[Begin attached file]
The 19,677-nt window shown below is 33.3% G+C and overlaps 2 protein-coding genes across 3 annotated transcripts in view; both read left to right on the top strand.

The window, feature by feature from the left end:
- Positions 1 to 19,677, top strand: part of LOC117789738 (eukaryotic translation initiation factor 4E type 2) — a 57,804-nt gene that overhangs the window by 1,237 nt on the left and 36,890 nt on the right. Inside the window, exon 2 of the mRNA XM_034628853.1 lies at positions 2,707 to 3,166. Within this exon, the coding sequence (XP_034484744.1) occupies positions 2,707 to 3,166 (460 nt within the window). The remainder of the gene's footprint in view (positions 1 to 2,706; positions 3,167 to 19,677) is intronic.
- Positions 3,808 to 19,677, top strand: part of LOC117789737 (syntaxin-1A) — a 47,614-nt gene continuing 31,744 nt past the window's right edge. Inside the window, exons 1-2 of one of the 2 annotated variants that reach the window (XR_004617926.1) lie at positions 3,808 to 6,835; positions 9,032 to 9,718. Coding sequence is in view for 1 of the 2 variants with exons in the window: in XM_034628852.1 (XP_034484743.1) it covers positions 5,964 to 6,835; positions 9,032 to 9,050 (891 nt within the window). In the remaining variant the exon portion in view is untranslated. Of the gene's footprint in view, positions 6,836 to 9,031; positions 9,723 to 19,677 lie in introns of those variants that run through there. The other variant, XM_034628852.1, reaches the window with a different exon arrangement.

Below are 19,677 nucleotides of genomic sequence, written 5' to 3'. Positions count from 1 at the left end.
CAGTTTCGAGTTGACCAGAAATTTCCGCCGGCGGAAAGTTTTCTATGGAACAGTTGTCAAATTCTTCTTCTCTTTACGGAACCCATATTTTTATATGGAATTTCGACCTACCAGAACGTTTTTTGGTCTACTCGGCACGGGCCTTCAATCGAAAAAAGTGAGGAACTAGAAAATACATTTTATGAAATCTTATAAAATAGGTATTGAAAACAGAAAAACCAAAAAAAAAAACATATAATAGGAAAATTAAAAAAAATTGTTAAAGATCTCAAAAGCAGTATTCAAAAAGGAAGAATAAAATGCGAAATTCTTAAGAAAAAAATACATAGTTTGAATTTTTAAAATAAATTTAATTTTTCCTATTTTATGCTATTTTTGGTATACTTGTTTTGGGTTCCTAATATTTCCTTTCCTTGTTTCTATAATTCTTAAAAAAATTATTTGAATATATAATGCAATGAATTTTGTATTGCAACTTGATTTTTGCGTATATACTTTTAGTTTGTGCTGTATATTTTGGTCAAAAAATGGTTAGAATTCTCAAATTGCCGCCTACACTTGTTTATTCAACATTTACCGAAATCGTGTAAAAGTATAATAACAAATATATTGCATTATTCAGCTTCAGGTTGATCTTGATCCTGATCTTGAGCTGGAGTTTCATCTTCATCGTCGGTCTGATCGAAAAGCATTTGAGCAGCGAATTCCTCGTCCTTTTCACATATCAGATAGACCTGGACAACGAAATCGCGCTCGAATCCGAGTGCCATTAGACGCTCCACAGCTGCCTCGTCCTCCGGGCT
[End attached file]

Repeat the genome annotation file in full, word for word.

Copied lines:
The 19,677-nt window shown below is 33.3% G+C and overlaps 2 protein-coding genes across 3 annotated transcripts in view; both read left to right on the top strand.

The window, feature by feature from the left end:
- Positions 1 to 19,677, top strand: part of LOC117789738 (eukaryotic translation initiation factor 4E type 2) — a 57,804-nt gene that overhangs the window by 1,237 nt on the left and 36,890 nt on the right. Inside the window, exon 2 of the mRNA XM_034628853.1 lies at positions 2,707 to 3,166. Within this exon, the coding sequence (XP_034484744.1) occupies positions 2,707 to 3,166 (460 nt within the window). The remainder of the gene's footprint in view (positions 1 to 2,706; positions 3,167 to 19,677) is intronic.
- Positions 3,808 to 19,677, top strand: part of LOC117789737 (syntaxin-1A) — a 47,614-nt gene continuing 31,744 nt past the window's right edge. Inside the window, exons 1-2 of one of the 2 annotated variants that reach the window (XR_004617926.1) lie at positions 3,808 to 6,835; positions 9,032 to 9,718. Coding sequence is in view for 1 of the 2 variants with exons in the window: in XM_034628852.1 (XP_034484743.1) it covers positions 5,964 to 6,835; positions 9,032 to 9,050 (891 nt within the window). In the remaining variant the exon portion in view is untranslated. Of the gene's footprint in view, positions 6,836 to 9,031; positions 9,723 to 19,677 lie in introns of those variants that run through there. The other variant, XM_034628852.1, reaches the window with a different exon arrangement.

Below are 19,677 nucleotides of genomic sequence, written 5' to 3'. Positions count from 1 at the left end.
CAGTTTCGAGTTGACCAGAAATTTCCGCCGGCGGAAAGTTTTCTATGGAACAGTTGTCAAATTCTTCTTCTCTTTACGGAACCCATATTTTTATATGGAATTTCGACCTACCAGAACGTTTTTTGGTCTACTCGGCACGGGCCTTCAATCGAAAAAAGTGAGGAACTAGAAAATACATTTTATGAAATCTTATAAAATAGGTATTGAAAACAGAAAAACCAAAAAAAAAAACATATAATAGGAAAATTAAAAAAAATTGTTAAAGATCTCAAAAGCAGTATTCAAAAAGGAAGAATAAAATGCGAAATTCTTAAGAAAAAAATACATAGTTTGAATTTTTAAAATAAATTTAATTTTTCCTATTTTATGCTATTTTTGGTATACTTGTTTTGGGTTCCTAATATTTCCTTTCCTTGTTTCTATAATTCTTAAAAAAATTATTTGAATATATAATGCAATGAATTTTGTATTGCAACTTGATTTTTGCGTATATACTTTTAGTTTGTGCTGTATATTTTGGTCAAAAAATGGTTAGAATTCTCAAATTGCCGCCTACACTTGTTTATTCAACATTTACCGAAATCGTGTAAAAGTATAATAACAAATATATTGCATTATTCAGCTTCAGGTTGATCTTGATCCTGATCTTGAGCTGGAGTTTCATCTTCATCGTCGGTCTGATCGAAAAGCATTTGAGCAGCGAATTCCTCGTCCTTTTCACATATCAGATAGACCTGGACAACGAAATCGCGCTCGAATCCGAGTGCCATTAGACGCTCCACAGCTGCCTCGTCCTCCGGGCT